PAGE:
An open mind

growyourown (at) y7mail.com.au or ph 0407 168200



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Comments (2)

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Kirsten Bradley
Kirsten Bradley : Rockin! Sounds like a great course. Floyd is an awesome teacher...
Posted about 13 years ago

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Rebekah Copas
Rebekah Copas : Hi Floyd, I am wondering how fluid communication can become between Permaculture teaching and any/every local indigenous community. Here in Brisbane, so far there have only been a few hiccups between Northey Street City Farm, and one local Aboriginal group, and another few hiccups among similar organisations south of the river. It is clear that most Aboriginal involvement in permaculture has so far been individual, which is very normal in the start of Aboriginal cultural involvement in any new idea. A while back, I had a chat in Facebook, with some of my Facebook friends, who are indigenous to Top End, some of who are graduates of Kormilda College, now living back in their remote communities, and feeling at odds within their comprehension of the intense gap between mainstream culture and indigenous culture. I ran the idea past a few of them, that if a permaculture organisation were to be able to offer a place in a designer course, in exchange for learning local knowledge of local indigenous plants, it could provide the linking cultural fibres necessary for a bunch of slightly disillusioned youth. They agree, but are not yet old enough, to know how to make an approach themselves, without their elders voices being involved. So I am wondering if your permaculture group is feeling up to approaching Larrakia elders with this idea I had? Ask about whether any other land/language groups in Top End might want to send a person to Darwin to learn permaculture also, but approaching a Larrakia mob Elder is the proper protocol. I don't know if it might be useful or not to mention that the suggestion came from myself, but that is normally good protocol within Aboriginal cultural contexts also, to say who the idea came from. To make an invitation like I am suggesting, it would be proper to begin at the beginning with the story of David Holmgren and Bill Mollison. I think now is a good time to begin this kind of cultural exchange, and that the changes which the intervention have caused, are opening a way for permaculture to be well considered by older Aboriginal men as a good part of the solution they need also. But an approach in which you ask for their assistance, would not be regarded as appropriate. You would need to prove that permaculture is of value to traditional land owners, (therefore of value to the land itself), by giving a gift of the freedom to enroll in a PDC without needing to pay for it with money. Aboriginal culture is very strictly regulated in respect of making sure every exchange is accurately accounted for, so there need be no fears of being ripped off, so long as you know how to make the approach into a community, with an offer. Making an offer to the older men, to give younger men permaculture training, in return for gaining knowledge about appropriate use of local indigenous flora, will be well received.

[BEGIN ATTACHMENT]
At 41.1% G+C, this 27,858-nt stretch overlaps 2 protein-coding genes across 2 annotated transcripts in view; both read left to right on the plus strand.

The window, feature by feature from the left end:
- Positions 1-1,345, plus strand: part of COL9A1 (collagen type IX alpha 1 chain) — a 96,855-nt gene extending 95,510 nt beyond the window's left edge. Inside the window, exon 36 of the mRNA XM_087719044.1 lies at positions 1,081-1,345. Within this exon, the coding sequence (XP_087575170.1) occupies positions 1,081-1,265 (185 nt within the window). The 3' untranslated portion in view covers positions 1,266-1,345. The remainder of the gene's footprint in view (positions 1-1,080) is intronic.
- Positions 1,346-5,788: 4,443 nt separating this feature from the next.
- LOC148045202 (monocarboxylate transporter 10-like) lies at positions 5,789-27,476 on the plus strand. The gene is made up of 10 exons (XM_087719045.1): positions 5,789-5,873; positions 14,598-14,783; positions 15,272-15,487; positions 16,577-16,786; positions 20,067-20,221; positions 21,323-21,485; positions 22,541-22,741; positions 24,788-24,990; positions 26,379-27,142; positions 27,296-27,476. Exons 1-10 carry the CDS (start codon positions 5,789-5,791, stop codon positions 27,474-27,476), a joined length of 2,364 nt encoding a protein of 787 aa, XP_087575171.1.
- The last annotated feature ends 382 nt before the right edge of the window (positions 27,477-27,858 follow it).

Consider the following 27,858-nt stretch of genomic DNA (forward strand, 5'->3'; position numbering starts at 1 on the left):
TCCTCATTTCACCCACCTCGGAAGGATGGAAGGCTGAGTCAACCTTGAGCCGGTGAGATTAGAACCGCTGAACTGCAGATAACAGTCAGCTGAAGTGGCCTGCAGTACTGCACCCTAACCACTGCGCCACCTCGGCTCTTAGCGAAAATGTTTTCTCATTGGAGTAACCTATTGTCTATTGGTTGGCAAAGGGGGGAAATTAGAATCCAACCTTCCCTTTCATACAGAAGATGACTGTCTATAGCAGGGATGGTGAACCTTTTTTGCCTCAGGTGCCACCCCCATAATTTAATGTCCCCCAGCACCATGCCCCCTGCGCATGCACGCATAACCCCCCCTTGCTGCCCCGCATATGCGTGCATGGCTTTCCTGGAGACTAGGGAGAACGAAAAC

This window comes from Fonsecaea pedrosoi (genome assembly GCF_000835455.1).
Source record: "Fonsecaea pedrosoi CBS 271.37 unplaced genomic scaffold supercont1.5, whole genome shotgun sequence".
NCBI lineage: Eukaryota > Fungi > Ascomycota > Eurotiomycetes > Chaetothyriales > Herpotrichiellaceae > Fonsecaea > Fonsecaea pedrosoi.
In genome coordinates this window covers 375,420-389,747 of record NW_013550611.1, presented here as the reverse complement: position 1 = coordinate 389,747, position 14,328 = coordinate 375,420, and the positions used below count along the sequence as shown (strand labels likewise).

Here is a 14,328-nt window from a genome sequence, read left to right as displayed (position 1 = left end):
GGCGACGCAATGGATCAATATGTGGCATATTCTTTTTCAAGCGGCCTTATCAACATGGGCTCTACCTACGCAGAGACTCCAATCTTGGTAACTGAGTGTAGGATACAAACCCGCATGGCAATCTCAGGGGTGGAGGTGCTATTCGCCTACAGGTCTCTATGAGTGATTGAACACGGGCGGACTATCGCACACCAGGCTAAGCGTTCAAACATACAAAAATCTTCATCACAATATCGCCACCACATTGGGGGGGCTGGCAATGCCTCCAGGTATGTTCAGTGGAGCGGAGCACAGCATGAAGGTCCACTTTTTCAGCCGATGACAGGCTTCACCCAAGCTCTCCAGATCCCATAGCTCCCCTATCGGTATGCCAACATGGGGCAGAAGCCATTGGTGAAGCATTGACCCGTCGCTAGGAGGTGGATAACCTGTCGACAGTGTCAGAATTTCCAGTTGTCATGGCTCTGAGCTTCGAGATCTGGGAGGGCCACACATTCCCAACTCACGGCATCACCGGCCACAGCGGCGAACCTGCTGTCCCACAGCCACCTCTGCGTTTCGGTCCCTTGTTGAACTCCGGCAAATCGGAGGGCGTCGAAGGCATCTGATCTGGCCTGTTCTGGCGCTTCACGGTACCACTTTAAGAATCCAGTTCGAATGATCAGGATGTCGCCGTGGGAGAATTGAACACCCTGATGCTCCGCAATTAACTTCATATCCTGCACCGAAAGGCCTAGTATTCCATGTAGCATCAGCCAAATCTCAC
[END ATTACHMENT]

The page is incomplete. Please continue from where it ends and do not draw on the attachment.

Posted over 12 years ago

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My Badges
Consultant Aid worker Pdc teacher
My Permaculture Qualifications
Pri verified
PDC course
Type: Permaculture Design Certificate (PDC) course
Verifying teacher: Geoff Lawton
Other Teachers: Bill Mollison
Location: Melbourne
Date: Sep 2009
Other course verified
Keyline Design Course
Type: Earthworks
Teacher: Darren J. Doherty
Location: Milkwood Farm
Date: Oct 2010
Other course verified
Permaculture Internship
Type: Internship
Verifying teacher: Nick Ritar
Other Teachers: Kirsten Bradley
Location: Milkwood Farm
Date: Oct 2010
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Climate Zones
Floyd C. Constable has permaculture experience in:
Warm Temperate
Wet/Dry Tropical